If we intended our categories to be solely dependent on our data (like we expressed with our useEffect), this is bad news:

bad-news
1import { fetchData } from './api'
2import { computeCategories, getMoreCategories } from './utils'
3
4const App = () => {
5 const [data, setData] = React.useState(null)
6 const [categories, setCategories] = React.useState([])
7
8 React.useEffect(() => {
9 async function fetch() {
10 const response = await fetchData()
11 setData(response.data)
12 }
13
14 fetch()
15 }, [])
16
17 React.useEffect(() => {
18 if (data) {
19 setCategories(computeCategories(data))
20 }
21 }, [data])
22
23 return (
24 <>
25 ...
26 <Button onClick={() => setCategories(getMoreCategories())}>Get more</Button>
27 </>
28 )
29}

Now what? We have no predictable way of telling what "categories" are.

  • The page loads, categories are X
  • User clicks the button, categories are Y
  • If the data fetching re-executes, say, because we are using react-query, which has features like automatic re-fetching when you focus your tab or when you re-connect to your network (it's awesome, you should give it a try), the categories will be X again.

Inadvertently, we have now introduced a hard to track bug that will only occur every now and then.

No-useless-state

Maybe this is not so much about useState after all, but more about a misconception with useEffect: It should be used to sync your state with something outside of React. Utilizing useEffect to sync two react states is rarely right.

So I'd like to postulate the following:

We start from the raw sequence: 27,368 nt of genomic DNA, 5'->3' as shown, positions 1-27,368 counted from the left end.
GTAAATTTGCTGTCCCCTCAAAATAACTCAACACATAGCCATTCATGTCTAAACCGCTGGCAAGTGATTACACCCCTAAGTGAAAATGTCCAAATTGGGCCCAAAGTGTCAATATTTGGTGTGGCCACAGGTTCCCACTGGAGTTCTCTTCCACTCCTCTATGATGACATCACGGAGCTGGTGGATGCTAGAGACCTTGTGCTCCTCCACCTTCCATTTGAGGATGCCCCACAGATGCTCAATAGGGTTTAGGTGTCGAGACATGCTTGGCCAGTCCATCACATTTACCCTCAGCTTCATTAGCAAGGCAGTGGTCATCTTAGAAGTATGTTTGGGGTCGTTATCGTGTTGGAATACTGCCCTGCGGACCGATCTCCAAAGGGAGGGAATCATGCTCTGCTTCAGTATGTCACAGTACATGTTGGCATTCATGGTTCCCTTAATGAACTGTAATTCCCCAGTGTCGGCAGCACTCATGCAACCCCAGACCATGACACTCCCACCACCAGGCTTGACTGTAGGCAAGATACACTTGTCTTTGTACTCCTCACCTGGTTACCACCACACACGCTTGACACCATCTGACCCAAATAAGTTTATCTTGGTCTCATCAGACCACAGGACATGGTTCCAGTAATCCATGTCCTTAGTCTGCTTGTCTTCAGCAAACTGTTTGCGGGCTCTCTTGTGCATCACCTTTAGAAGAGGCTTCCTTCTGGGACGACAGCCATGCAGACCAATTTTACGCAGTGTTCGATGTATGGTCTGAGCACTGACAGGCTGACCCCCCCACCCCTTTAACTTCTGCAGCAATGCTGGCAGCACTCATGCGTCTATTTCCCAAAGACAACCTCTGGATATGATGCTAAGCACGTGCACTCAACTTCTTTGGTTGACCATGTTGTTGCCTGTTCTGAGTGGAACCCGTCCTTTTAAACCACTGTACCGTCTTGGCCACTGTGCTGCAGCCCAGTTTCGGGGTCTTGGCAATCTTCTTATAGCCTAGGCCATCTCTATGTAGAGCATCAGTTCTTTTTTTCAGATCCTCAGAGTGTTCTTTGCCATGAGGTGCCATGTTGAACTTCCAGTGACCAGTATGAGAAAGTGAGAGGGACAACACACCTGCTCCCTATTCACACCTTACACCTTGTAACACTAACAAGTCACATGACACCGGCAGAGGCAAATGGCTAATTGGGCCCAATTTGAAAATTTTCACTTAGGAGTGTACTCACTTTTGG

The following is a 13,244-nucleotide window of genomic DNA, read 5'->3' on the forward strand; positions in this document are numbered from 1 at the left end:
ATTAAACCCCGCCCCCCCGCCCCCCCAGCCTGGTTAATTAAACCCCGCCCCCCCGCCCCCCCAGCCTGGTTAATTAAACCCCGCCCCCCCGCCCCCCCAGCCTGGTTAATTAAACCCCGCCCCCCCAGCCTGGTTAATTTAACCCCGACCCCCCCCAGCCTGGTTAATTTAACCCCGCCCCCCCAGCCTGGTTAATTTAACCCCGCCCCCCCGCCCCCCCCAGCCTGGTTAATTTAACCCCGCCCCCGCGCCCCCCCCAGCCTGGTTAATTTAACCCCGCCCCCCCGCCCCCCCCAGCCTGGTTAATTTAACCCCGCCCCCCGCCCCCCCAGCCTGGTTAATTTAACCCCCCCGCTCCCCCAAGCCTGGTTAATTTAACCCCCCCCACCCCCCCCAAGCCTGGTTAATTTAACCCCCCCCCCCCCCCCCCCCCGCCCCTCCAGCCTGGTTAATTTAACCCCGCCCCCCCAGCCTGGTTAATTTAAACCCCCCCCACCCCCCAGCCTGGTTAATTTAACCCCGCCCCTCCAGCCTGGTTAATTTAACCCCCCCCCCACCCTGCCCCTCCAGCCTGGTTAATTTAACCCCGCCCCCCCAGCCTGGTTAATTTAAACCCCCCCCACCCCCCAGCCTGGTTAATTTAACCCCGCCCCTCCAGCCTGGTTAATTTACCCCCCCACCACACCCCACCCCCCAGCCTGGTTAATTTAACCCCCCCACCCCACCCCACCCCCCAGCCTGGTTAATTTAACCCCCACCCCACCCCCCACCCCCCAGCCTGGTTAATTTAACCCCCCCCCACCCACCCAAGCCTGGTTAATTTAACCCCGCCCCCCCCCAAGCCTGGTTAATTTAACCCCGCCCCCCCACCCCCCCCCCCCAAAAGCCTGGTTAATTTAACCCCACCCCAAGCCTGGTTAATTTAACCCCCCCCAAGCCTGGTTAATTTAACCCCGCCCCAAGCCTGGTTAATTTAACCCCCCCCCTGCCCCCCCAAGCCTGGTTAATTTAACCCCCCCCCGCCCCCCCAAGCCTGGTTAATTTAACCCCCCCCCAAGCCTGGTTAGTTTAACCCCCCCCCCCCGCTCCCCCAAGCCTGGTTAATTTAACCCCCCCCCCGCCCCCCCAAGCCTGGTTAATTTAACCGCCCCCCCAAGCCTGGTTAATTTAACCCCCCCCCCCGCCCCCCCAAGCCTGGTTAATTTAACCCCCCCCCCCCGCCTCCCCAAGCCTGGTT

Whenever a state setter function is only used synchronously in an effect, get rid of the state!

— TkDodo

This is loosely based on what @sophiebits posted recently on twitter:

This is solid advice, and I'd go even further and suggest that unless we have proven that the calculation is expensive, I wouldn't even bother to memoize it. Don't prematurely optimize, always measure first. We want to have proof that something is slow before acting on it. For more on this topic, I highly recommend this article by @ryanflorence.

In my world, the example would look just like this:

no-useless-state
1import { fetchData } from './api'
2import { computeCategories } from './utils'
3
4const App = () => {
5 const [data, setData] = React.useState(null)
6- const [categories, setCategories] = React.useState([])
7+ const categories = data ? computeCategories(data) : []
8
9 React.useEffect(() => {
10 async function fetch() {
11 const response = await fetchData()
12 setData(response.data)
13 }
14
15 fetch()
16 }, [])
17
18- React.useEffect(() => {
19- if (data) {
20- setCategories(computeCategories(data))
21- }
22- }, [data])
23
24 return <>...</>
25}

We've reduced complexity by halving the amount of effects and we can now clearly see that categories is derived from data. If the next person wants to calculate categories differently, they have to do it from within the computeCategories function. With that, we will always have a clear picture of what categories are and where they come from.

A single source of truth.